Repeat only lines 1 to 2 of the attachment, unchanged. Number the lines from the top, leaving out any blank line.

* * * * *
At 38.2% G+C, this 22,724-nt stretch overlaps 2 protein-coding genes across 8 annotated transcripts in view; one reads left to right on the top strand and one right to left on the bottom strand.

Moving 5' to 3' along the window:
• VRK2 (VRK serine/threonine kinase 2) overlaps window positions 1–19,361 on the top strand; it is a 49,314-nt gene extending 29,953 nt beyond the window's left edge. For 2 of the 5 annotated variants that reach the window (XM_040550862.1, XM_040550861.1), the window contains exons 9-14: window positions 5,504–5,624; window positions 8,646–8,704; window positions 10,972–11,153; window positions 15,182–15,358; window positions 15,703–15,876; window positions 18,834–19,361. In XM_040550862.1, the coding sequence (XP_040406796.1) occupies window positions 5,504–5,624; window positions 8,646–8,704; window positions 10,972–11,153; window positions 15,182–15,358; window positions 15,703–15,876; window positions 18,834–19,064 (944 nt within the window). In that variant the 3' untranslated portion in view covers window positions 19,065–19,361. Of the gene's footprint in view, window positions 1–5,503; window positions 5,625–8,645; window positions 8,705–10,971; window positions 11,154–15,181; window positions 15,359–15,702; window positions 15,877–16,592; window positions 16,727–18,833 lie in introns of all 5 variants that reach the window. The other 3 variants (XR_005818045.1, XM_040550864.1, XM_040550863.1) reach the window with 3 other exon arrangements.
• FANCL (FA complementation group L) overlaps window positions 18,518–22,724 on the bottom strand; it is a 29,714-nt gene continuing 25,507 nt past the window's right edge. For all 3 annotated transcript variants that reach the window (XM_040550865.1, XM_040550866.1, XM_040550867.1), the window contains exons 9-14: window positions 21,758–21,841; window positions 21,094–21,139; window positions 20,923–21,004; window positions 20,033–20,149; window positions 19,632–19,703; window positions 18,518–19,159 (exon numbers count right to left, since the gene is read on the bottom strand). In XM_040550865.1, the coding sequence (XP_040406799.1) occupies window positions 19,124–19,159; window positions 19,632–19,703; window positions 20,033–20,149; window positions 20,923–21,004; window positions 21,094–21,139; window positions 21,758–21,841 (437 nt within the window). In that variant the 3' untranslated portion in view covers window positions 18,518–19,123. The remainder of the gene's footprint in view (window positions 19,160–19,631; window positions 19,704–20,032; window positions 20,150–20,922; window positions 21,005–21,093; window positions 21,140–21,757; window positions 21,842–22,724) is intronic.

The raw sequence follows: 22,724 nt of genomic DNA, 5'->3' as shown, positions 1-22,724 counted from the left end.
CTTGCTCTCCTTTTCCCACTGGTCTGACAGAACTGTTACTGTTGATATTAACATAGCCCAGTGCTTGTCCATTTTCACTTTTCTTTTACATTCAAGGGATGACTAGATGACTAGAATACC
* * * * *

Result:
At 38.2% G+C, this 22,724-nt stretch overlaps 2 protein-coding genes across 8 annotated transcripts in view; one reads left to right on the top strand and one right to left on the bottom strand.

Moving 5' to 3' along the window: